Buffalo River Dene Nation NGO


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History

People have been living in Buffalo River for over 8000 years, surviving off the bounty of the land and streams in Northern Saskatchewan. Over the years, there have been many cultural changes among the Dene of Buffalo River, including the introduction of new technologies and the interaction between colonial officials and settlers. In 1906, the people of Buffalo River and representatives of the Canadian federal government signed Treaty 10. This treaty says that First Nations peoples are allowed to continue their traditional way of life throughout the land.

 

In 1994, two members of the Buffalo River Dene Nation were arrested for hunting moose within the Cold Lake Air Weapons Range, a military bombing range used by NATO countries for low-level flight and munitions training. The two men were charged with trespassing and illegally hunting, and lawyers for the Canadian government maintained that Treaty 10 gave Canada the right to close off the bombing range to hunting by First Nations peoples. Buffalo River Dene Nation was never compensated for the land used for the base, however, and believed that they were still allowed to hunt in the area of the bombing range – an area that has been used for hunting for centuries.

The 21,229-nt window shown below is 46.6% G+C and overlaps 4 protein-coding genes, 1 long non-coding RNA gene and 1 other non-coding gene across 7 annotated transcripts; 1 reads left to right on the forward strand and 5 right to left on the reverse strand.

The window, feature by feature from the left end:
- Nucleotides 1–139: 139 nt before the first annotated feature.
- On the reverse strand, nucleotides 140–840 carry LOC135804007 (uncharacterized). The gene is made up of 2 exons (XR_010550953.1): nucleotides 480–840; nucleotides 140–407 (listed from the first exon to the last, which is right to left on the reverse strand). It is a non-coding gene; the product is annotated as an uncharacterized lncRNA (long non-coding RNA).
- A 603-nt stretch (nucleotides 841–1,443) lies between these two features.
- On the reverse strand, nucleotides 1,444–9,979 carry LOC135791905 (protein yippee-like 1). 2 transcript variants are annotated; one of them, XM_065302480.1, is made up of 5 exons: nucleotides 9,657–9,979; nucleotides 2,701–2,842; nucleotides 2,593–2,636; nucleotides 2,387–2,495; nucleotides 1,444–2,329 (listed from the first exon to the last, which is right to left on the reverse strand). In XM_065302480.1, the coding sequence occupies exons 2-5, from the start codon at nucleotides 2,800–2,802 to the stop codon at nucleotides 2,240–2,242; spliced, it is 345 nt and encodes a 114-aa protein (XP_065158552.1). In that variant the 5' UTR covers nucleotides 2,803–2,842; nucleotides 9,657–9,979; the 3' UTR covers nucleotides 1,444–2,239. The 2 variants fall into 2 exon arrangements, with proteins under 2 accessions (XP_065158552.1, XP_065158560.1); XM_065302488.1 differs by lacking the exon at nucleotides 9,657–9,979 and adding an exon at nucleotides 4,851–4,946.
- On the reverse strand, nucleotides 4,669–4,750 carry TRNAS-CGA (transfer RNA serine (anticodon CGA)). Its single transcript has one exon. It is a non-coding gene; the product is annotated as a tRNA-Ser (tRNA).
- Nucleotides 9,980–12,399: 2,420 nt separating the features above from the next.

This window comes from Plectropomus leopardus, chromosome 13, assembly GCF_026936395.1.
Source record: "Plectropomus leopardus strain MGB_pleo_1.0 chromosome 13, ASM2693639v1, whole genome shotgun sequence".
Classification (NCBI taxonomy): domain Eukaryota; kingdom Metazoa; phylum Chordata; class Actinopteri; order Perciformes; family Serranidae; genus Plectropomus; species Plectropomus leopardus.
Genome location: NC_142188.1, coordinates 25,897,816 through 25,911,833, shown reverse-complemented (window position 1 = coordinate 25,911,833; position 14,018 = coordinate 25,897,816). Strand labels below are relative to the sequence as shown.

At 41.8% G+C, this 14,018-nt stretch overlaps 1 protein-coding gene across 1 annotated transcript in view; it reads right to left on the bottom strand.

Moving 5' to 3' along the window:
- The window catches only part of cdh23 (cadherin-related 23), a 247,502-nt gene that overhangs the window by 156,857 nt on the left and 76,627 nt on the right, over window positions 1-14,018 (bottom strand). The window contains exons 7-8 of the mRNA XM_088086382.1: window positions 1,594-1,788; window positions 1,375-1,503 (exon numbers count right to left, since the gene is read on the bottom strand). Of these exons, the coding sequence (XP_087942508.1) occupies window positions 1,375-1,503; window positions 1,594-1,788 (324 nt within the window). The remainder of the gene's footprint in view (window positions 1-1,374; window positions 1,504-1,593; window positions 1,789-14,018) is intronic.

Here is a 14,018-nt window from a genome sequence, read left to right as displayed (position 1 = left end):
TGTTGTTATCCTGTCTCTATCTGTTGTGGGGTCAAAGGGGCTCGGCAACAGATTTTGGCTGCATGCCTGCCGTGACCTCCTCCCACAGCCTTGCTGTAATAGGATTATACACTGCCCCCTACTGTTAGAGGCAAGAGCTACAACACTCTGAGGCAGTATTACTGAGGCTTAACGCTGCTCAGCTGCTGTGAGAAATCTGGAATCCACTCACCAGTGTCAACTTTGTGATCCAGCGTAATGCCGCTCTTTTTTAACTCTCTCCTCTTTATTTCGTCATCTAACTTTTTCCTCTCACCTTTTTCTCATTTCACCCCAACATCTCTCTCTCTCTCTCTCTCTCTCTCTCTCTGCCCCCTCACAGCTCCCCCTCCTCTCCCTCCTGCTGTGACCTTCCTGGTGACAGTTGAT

The two hunters were acquitted in a lower court, but the Canadian government appealed. The appeal resulted in a conviction and fine for the surviving member of the two men arrested in 1994. The case was appealed to the Supreme Court of Canada, but the leave for appeal was denied without explanation.

Unable to find justice within the Canadian legal system, the leaders of the the Buffalo River Dene Nation have decided to appeal this case to the International Court of Justice. If their appeal is successful, it will be the first time that an indigenous community has ever taken a country to court at the international level. A victory for the Buffalo River Dene Nation would be a victory for indigenous peoples around the world; it would force world governments to deal with indigenous peoples as peers instead of subjects.